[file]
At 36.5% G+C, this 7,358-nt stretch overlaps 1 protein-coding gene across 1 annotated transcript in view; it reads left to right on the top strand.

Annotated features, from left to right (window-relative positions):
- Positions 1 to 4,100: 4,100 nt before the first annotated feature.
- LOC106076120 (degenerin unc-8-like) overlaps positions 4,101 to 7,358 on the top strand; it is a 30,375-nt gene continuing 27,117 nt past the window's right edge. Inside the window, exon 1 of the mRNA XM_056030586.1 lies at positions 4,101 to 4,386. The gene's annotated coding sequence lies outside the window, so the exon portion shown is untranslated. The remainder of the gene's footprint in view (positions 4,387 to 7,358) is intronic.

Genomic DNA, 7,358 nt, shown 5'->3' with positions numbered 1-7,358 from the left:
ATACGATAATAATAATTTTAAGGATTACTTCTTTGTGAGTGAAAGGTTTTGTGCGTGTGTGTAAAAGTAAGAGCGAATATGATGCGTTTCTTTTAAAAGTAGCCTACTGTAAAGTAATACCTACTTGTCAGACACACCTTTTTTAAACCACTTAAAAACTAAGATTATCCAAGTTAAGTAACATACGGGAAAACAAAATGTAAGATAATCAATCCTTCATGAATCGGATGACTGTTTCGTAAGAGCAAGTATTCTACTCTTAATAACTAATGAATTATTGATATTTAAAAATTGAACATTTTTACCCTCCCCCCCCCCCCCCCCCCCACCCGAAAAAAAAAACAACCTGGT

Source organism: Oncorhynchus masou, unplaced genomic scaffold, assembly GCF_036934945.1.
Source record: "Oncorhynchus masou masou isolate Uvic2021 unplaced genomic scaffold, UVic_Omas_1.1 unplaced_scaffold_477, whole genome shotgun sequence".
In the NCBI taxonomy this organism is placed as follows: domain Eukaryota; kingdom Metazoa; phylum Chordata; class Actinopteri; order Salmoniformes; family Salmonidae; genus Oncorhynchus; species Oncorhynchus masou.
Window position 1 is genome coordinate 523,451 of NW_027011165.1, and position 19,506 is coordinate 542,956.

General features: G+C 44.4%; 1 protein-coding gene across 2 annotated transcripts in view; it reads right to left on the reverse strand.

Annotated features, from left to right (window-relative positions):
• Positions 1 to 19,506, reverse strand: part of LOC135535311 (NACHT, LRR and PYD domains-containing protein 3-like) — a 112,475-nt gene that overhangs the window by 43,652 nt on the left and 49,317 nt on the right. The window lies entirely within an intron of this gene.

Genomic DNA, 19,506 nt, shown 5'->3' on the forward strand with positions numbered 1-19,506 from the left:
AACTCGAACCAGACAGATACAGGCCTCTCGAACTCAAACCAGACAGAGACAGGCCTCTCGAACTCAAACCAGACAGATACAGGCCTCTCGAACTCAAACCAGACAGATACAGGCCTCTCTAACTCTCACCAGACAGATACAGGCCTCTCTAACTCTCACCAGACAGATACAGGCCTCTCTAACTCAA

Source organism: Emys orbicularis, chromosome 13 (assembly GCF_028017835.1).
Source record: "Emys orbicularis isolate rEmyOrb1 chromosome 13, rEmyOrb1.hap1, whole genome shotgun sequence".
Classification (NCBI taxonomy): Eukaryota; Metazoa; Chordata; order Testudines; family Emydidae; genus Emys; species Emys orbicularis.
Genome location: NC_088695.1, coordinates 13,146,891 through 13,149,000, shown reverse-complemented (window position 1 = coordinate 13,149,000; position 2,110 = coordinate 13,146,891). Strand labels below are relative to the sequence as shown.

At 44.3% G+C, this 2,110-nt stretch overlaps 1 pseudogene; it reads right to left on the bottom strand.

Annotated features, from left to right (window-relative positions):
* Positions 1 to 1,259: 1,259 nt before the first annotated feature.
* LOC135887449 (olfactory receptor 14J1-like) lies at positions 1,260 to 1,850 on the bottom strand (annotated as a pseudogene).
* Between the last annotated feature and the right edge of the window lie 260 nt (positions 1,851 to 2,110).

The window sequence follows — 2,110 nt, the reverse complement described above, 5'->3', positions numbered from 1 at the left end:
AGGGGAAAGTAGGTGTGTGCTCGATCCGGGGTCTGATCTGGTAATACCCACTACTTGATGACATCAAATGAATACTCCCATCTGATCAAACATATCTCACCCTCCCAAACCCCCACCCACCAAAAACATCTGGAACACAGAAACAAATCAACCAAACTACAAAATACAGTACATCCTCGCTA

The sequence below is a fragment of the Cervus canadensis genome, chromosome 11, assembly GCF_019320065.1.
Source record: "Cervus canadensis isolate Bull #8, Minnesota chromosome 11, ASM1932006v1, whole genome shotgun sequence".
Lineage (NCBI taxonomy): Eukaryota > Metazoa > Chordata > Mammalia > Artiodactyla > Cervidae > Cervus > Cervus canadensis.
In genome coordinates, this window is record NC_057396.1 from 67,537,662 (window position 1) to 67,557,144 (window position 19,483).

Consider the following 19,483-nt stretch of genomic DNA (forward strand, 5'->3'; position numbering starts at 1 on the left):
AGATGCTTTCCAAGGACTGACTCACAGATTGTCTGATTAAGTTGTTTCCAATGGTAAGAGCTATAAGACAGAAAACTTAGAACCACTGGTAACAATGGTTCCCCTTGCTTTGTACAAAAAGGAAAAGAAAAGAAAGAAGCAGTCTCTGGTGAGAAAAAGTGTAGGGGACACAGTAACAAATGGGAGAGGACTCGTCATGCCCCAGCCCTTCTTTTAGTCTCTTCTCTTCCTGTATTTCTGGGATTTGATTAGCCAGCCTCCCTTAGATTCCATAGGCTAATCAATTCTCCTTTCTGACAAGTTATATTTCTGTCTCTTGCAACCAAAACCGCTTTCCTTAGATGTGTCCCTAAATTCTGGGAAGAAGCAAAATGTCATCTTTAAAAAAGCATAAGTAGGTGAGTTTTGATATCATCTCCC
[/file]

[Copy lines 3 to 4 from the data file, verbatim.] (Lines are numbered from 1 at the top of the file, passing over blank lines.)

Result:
- Positions 1 to 4,100: 4,100 nt before the first annotated feature.
- LOC106076120 (degenerin unc-8-like) overlaps positions 4,101 to 7,358 on the top strand; it is a 30,375-nt gene continuing 27,117 nt past the window's right edge. Inside the window, exon 1 of the mRNA XM_056030586.1 lies at positions 4,101 to 4,386. The gene's annotated coding sequence lies outside the window, so the exon portion shown is untranslated. The remainder of the gene's footprint in view (positions 4,387 to 7,358) is intronic.